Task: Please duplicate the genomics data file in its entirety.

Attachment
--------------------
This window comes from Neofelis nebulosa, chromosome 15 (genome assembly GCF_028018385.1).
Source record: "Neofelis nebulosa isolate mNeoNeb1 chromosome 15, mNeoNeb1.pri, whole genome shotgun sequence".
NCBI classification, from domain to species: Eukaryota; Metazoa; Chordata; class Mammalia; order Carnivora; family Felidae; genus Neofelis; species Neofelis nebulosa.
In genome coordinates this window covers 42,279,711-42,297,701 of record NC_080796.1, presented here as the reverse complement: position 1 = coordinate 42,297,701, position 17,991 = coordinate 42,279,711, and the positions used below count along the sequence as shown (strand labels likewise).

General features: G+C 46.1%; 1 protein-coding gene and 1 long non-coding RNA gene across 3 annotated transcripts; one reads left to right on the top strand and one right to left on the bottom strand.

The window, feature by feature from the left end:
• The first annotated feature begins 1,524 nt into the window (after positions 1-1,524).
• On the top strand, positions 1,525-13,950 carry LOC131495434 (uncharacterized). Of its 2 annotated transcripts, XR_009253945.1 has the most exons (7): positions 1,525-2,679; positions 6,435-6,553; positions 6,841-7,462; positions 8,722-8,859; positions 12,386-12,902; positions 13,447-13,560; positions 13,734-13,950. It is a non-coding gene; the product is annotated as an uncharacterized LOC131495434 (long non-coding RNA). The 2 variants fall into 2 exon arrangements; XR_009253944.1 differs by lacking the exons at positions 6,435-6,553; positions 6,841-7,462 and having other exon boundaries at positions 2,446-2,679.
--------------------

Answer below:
This window comes from Neofelis nebulosa, chromosome 15 (genome assembly GCF_028018385.1).
Source record: "Neofelis nebulosa isolate mNeoNeb1 chromosome 15, mNeoNeb1.pri, whole genome shotgun sequence".
NCBI classification, from domain to species: Eukaryota; Metazoa; Chordata; class Mammalia; order Carnivora; family Felidae; genus Neofelis; species Neofelis nebulosa.
In genome coordinates this window covers 42,279,711-42,297,701 of record NC_080796.1, presented here as the reverse complement: position 1 = coordinate 42,297,701, position 17,991 = coordinate 42,279,711, and the positions used below count along the sequence as shown (strand labels likewise).

General features: G+C 46.1%; 1 protein-coding gene and 1 long non-coding RNA gene across 3 annotated transcripts; one reads left to right on the top strand and one right to left on the bottom strand.

The window, feature by feature from the left end:
• The first annotated feature begins 1,524 nt into the window (after positions 1-1,524).
• On the top strand, positions 1,525-13,950 carry LOC131495434 (uncharacterized). Of its 2 annotated transcripts, XR_009253945.1 has the most exons (7): positions 1,525-2,679; positions 6,435-6,553; positions 6,841-7,462; positions 8,722-8,859; positions 12,386-12,902; positions 13,447-13,560; positions 13,734-13,950. It is a non-coding gene; the product is annotated as an uncharacterized LOC131495434 (long non-coding RNA). The 2 variants fall into 2 exon arrangements; XR_009253944.1 differs by lacking the exons at positions 6,435-6,553; positions 6,841-7,462 and having other exon boundaries at positions 2,446-2,679.